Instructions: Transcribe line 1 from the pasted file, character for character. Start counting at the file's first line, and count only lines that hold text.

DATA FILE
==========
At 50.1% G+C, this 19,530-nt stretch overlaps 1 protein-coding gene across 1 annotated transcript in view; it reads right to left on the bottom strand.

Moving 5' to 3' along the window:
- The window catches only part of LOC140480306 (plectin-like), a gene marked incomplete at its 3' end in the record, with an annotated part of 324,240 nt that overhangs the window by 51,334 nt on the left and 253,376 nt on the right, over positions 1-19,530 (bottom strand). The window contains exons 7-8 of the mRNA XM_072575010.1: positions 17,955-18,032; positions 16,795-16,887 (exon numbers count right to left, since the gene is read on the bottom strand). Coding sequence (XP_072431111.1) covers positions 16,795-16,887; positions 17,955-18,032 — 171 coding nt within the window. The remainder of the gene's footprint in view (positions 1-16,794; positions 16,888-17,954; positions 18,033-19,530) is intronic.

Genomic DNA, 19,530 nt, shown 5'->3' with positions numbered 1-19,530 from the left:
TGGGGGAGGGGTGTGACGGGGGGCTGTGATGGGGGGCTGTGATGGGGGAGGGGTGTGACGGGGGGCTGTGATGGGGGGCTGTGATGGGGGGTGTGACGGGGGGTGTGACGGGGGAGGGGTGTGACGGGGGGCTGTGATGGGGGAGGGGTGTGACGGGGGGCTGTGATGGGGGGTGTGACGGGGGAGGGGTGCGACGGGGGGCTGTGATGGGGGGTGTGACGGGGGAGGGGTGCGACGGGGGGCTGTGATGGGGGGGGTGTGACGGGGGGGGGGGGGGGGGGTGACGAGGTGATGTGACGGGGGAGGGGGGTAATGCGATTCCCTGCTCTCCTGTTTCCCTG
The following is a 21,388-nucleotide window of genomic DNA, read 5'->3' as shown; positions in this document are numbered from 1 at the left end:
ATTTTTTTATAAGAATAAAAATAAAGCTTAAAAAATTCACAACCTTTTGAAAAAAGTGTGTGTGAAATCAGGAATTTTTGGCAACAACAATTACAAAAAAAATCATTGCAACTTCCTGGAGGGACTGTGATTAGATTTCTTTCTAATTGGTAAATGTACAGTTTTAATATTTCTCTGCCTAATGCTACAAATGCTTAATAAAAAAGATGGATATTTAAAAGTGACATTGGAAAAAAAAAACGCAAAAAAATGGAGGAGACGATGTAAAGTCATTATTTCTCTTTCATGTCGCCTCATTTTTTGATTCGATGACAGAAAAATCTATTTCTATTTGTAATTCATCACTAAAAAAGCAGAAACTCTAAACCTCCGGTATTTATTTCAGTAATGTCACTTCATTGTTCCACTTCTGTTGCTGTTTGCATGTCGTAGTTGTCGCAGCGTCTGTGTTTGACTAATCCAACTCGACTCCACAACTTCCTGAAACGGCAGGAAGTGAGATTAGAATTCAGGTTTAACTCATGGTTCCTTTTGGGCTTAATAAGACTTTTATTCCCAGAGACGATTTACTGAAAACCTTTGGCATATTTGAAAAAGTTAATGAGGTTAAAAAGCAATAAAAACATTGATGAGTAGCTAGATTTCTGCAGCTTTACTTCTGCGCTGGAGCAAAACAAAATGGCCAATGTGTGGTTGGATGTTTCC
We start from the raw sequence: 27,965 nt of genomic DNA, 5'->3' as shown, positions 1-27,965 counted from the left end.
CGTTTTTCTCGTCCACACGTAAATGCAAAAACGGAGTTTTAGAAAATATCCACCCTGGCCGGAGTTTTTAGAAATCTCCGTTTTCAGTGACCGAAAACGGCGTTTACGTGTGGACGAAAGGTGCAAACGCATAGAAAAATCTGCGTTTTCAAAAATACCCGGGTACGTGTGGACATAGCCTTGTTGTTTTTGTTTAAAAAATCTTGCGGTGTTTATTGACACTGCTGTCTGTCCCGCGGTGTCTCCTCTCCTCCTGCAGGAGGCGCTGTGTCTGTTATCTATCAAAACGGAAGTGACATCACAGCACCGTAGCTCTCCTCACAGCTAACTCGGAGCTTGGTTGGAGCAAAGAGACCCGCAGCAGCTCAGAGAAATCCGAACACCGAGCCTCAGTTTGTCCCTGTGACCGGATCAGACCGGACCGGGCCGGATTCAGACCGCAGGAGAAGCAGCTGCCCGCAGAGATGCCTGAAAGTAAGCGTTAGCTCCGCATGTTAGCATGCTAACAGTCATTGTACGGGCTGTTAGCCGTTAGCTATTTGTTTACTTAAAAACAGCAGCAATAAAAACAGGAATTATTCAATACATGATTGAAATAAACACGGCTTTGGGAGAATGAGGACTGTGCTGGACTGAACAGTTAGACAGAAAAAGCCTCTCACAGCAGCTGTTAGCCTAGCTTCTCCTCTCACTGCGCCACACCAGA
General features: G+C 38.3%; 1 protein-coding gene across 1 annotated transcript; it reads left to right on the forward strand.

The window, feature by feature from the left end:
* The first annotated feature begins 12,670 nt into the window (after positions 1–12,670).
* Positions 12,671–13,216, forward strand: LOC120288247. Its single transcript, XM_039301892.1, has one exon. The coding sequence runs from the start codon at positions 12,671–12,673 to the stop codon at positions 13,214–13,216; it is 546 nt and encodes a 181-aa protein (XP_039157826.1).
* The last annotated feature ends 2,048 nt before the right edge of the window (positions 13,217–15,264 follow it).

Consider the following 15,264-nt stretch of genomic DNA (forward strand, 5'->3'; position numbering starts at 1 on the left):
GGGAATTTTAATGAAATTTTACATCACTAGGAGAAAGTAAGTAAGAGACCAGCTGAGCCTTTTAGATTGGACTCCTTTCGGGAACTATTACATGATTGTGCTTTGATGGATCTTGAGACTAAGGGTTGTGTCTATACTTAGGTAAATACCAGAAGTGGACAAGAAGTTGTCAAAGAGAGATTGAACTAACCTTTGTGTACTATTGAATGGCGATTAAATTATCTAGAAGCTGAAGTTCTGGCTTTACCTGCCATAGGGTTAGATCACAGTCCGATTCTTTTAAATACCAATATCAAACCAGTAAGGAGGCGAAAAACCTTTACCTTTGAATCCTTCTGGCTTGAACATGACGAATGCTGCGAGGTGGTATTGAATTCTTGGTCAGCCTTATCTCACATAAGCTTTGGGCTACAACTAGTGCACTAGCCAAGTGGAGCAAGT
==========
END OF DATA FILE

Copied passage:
At 50.1% G+C, this 19,530-nt stretch overlaps 1 protein-coding gene across 1 annotated transcript in view; it reads right to left on the bottom strand.